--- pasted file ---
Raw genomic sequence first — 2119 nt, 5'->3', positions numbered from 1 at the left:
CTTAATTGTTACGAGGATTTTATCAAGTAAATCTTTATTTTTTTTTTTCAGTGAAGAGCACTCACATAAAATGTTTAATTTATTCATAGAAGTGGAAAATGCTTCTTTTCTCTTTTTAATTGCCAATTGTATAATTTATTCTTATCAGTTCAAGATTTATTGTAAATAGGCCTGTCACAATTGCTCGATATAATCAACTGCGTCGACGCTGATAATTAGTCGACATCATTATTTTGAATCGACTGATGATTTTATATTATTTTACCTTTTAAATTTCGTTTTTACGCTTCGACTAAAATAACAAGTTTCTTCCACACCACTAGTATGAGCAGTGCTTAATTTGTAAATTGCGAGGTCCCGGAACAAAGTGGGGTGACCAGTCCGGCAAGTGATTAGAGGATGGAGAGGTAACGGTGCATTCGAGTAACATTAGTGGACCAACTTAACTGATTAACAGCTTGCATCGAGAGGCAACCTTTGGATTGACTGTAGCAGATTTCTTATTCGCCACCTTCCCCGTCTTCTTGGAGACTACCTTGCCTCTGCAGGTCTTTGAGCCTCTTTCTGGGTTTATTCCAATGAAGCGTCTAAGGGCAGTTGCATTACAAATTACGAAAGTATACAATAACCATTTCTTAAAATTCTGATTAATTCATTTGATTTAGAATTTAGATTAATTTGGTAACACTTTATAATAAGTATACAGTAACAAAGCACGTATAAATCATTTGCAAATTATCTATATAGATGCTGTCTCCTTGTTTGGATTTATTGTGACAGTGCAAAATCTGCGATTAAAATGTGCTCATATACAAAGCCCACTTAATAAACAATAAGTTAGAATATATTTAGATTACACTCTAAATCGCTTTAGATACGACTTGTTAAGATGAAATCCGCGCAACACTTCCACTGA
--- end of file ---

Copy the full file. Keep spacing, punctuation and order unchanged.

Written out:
Raw genomic sequence first — 2119 nt, 5'->3', positions numbered from 1 at the left:
CTTAATTGTTACGAGGATTTTATCAAGTAAATCTTTATTTTTTTTTTTCAGTGAAGAGCACTCACATAAAATGTTTAATTTATTCATAGAAGTGGAAAATGCTTCTTTTCTCTTTTTAATTGCCAATTGTATAATTTATTCTTATCAGTTCAAGATTTATTGTAAATAGGCCTGTCACAATTGCTCGATATAATCAACTGCGTCGACGCTGATAATTAGTCGACATCATTATTTTGAATCGACTGATGATTTTATATTATTTTACCTTTTAAATTTCGTTTTTACGCTTCGACTAAAATAACAAGTTTCTTCCACACCACTAGTATGAGCAGTGCTTAATTTGTAAATTGCGAGGTCCCGGAACAAAGTGGGGTGACCAGTCCGGCAAGTGATTAGAGGATGGAGAGGTAACGGTGCATTCGAGTAACATTAGTGGACCAACTTAACTGATTAACAGCTTGCATCGAGAGGCAACCTTTGGATTGACTGTAGCAGATTTCTTATTCGCCACCTTCCCCGTCTTCTTGGAGACTACCTTGCCTCTGCAGGTCTTTGAGCCTCTTTCTGGGTTTATTCCAATGAAGCGTCTAAGGGCAGTTGCATTACAAATTACGAAAGTATACAATAACCATTTCTTAAAATTCTGATTAATTCATTTGATTTAGAATTTAGATTAATTTGGTAACACTTTATAATAAGTATACAGTAACAAAGCACGTATAAATCATTTGCAAATTATCTATATAGATGCTGTCTCCTTGTTTGGATTTATTGTGACAGTGCAAAATCTGCGATTAAAATGTGCTCATATACAAAGCCCACTTAATAAACAATAAGTTAGAATATATTTAGATTACACTCTAAATCGCTTTAGATACGACTTGTTAAGATGAAATCCGCGCAACACTTCCACTGA